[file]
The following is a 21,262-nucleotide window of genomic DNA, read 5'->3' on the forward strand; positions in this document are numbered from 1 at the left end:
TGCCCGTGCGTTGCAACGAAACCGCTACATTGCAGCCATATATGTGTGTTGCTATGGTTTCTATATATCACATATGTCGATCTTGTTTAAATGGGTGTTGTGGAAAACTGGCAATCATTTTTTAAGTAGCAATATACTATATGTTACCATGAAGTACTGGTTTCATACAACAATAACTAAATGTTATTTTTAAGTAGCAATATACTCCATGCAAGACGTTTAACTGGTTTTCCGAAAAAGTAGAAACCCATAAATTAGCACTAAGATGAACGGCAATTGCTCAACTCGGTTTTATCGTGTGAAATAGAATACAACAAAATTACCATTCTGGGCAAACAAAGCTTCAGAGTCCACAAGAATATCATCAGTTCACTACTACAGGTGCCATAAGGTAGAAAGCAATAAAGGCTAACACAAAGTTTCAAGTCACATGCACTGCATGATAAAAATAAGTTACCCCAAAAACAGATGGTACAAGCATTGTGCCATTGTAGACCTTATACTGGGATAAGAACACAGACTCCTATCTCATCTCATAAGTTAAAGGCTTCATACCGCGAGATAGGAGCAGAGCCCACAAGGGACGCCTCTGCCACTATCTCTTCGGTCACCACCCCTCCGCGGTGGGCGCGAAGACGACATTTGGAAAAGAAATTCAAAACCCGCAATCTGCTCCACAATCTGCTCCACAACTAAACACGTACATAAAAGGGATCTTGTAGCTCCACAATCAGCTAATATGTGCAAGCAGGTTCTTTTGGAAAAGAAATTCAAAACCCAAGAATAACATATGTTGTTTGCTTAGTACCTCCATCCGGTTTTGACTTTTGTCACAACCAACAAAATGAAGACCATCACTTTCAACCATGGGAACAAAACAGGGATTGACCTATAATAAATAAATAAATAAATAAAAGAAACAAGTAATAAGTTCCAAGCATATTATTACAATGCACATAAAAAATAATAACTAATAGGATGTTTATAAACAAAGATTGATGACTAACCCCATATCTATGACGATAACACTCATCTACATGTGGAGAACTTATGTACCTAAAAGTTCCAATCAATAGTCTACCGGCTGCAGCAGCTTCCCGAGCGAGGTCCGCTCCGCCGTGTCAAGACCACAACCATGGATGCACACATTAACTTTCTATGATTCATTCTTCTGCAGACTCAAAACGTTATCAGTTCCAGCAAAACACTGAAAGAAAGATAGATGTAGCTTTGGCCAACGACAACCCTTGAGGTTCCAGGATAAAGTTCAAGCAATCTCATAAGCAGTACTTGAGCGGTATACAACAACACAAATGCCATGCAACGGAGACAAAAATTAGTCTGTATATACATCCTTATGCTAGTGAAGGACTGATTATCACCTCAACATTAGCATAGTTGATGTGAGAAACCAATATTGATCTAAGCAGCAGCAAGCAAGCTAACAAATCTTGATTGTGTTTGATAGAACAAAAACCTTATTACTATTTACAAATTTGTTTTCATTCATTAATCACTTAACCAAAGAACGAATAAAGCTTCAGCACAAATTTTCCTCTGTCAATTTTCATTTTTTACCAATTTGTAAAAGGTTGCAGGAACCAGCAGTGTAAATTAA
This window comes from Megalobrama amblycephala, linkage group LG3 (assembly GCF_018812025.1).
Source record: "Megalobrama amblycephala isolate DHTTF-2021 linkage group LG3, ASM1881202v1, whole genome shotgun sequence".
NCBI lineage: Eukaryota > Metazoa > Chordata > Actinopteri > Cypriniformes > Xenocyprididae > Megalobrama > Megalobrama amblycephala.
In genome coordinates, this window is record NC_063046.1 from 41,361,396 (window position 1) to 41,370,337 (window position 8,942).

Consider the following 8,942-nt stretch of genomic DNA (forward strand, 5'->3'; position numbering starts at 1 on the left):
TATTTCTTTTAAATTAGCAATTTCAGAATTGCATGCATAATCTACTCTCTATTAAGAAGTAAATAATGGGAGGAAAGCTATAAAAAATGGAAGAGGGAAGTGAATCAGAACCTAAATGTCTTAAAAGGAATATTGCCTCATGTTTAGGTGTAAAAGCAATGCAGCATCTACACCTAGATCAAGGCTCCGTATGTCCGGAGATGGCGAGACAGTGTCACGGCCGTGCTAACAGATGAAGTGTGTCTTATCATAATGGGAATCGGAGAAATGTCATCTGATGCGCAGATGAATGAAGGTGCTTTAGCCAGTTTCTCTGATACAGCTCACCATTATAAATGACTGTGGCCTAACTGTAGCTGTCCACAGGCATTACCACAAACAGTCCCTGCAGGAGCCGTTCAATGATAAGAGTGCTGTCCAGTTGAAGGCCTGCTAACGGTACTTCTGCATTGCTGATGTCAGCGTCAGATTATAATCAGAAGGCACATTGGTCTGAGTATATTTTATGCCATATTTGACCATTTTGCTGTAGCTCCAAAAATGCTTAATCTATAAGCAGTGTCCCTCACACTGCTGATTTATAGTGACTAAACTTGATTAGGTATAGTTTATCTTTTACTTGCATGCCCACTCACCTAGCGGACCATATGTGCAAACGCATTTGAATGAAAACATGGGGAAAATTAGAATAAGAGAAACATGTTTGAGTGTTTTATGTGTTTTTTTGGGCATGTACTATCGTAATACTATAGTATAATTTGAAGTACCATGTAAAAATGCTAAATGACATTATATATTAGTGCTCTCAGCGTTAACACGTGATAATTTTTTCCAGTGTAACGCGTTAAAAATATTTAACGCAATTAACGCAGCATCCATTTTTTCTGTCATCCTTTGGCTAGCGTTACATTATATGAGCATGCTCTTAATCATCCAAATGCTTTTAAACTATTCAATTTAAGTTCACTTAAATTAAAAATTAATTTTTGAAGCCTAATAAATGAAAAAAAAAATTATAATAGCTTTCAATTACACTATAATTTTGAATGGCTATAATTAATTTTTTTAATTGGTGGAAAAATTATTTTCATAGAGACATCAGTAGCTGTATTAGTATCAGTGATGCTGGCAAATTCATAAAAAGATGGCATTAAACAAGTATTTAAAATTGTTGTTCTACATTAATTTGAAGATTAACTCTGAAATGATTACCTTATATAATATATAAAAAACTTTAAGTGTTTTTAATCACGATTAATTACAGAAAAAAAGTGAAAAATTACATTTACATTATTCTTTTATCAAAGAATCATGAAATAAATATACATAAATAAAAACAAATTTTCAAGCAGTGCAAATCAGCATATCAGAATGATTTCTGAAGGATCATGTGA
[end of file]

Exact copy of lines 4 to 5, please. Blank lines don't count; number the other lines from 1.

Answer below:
Source record: "Megalobrama amblycephala isolate DHTTF-2021 linkage group LG3, ASM1881202v1, whole genome shotgun sequence".
NCBI lineage: Eukaryota > Metazoa > Chordata > Actinopteri > Cypriniformes > Xenocyprididae > Megalobrama > Megalobrama amblycephala.